I have always eaten well and exercised but now I am militant about my training which I do on average 4 times a week (once with a PT) and I put gaps in the diary so I can walk to meetings if the distance is a doable (more than 35 mins and it’s an Uber!). I am never out more than 2 nights a week (it used to be 4 or 5) and when I do, there is MUCH less excess involved. Full disclosure, I was the one who’d go to the bar and do shots with the barman whilst I was waiting for the round! Now I’m more likely to be asking for more water to stay hydrated and am quite happy to be one of the first to leave if I am feeling tired.. no longer compelled to be the last one at the bar. I am also getting to bed much earlier… Often putting my pyjamas on when I stick the kids in bed and getting to sleep around 11pm to get those precious 8 hours in. I know it’s often said but boy does it make the WORLD of difference.

I am choosing to spend time with my family rather than succumbing to FOMO.

When I asked my little people (10 and 6) what they think has most changed since last year they both immediately said “You’ve gone out less. Definitely”

Before last year, I would say on average I would miss 3 out of 5 week day bedtimes. Now it’s so rare that I miss them, my kids are outraged when they hear I’m not going to be there for a story or an episode of MAFS Australia (which btw gets a bad press but is actually a fascinating study of modern day relationships!). 

I’ve managed to do this by being more mindful of the reasons WHY I was out so much…FOMO!

FOMO is basically another word for catastrophising; From a work perspective, FOMO means connecting with the fear that if I’m not there people will think badly of me or I will miss out on the biggest business deal of my life. From a social perspective, imagining people seeing my non-appearance as laziness, them talking about me behind my back or simply having too much fun without me. All of this, of course, just exists in my head and is utter madness. In my new state of mind I am doing better at recognising that… choosing to pass the mic away from the party girl in me or the workaholic and pass it to a more reasonable, calmer voice that reminds me how completely delighted I will be to be tucked up in bed watching Working Moms whilst the rabble are heading to Soho House to catch “one for the road”…. 

I am not sweating the small stuff (mostly!)

When you’re rushing round at a million miles an hour with 2,000 tabs open in your brain, tripping from one hangover to another and focusing on your general dissatisfaction with life, work, your health, your body, your husband, your kids and the rise of right wing populism, it’s not easy to be patient and calm and the smallest of frustrations can push you over the edge.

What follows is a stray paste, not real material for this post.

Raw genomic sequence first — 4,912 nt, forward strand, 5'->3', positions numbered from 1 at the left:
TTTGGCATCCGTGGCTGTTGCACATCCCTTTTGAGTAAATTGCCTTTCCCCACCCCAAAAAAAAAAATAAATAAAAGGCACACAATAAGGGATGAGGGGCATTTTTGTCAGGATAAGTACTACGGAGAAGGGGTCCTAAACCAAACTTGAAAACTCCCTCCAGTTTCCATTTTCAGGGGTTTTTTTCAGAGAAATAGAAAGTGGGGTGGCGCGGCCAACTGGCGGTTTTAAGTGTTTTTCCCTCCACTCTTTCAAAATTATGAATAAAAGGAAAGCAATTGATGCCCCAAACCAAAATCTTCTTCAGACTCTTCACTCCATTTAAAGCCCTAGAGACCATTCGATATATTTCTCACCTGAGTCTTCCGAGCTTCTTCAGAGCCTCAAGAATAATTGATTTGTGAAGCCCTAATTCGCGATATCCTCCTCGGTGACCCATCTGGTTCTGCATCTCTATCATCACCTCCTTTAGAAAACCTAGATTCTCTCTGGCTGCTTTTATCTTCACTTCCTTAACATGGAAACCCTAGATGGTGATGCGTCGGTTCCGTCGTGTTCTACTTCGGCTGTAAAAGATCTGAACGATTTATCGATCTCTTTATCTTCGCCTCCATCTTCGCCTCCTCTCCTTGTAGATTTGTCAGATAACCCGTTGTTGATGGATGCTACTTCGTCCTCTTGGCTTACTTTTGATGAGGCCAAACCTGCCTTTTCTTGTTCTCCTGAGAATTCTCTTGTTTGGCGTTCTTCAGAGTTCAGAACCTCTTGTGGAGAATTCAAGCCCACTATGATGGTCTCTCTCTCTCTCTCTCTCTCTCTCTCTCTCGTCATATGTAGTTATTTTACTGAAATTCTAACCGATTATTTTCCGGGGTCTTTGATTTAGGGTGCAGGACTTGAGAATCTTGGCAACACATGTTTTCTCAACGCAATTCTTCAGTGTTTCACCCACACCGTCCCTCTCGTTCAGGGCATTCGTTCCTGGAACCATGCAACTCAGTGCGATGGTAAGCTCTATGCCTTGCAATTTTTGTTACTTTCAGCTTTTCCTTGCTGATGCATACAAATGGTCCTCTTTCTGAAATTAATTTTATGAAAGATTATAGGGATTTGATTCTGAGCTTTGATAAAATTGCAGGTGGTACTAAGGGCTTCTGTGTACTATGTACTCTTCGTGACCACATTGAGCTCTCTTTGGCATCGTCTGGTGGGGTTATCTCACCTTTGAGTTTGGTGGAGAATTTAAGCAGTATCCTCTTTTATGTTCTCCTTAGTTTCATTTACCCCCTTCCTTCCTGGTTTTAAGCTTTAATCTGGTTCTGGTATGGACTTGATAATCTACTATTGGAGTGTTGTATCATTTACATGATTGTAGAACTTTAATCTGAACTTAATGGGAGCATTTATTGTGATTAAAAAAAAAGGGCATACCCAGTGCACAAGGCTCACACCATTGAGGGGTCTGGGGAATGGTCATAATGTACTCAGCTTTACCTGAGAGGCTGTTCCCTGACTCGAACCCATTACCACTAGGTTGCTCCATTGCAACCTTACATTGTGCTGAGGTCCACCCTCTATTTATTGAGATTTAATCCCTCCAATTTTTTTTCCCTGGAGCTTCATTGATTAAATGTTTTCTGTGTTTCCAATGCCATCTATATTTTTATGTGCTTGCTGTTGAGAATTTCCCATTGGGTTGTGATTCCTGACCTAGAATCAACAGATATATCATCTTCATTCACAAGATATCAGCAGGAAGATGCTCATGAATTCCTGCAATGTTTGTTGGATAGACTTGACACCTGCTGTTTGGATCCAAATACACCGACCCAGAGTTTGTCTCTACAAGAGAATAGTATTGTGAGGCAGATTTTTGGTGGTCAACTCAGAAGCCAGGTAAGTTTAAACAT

With a new appreciation of the basic things like my heart actually beating regularly in my chest, I am fundamentally so much more fulfilled and happier. Don’t get me wrong, I still find it infuriating when people stack the dishwasher wrong or forget to indicate at a crossroads, but I am now able to roll my eyes and shrug rather than scream and swear like a banshee.

When you realise how easily your life could have been cut short, you find so much pleasure in the simplest of things…getting Wordle in 2, finding a comfortable bra, being able to pop to the steam room after a workout, realising how funny your kids actually are…  There is joy everywhere.

Also important to say that slowing the fuck down doesn’t just mean everything happens at a slower pace it means everything happens more meaningfully. Being calmer, fitter, more focused and more considered means the quality of my work and my life in general has much improved.

In short, a lot has changed. Life is immeasurably more fulfilling and quite simply, happier. And one of the greatest joys I am experiencing is seeing how my message of STFD is positively influencing other people. So if you’re reading this blog, I’d urge you to take a moment to imagine how your life might change after such a close shave and consider how much you’re prioritising the things that really matter.. How you might consider also slowing the fuck down.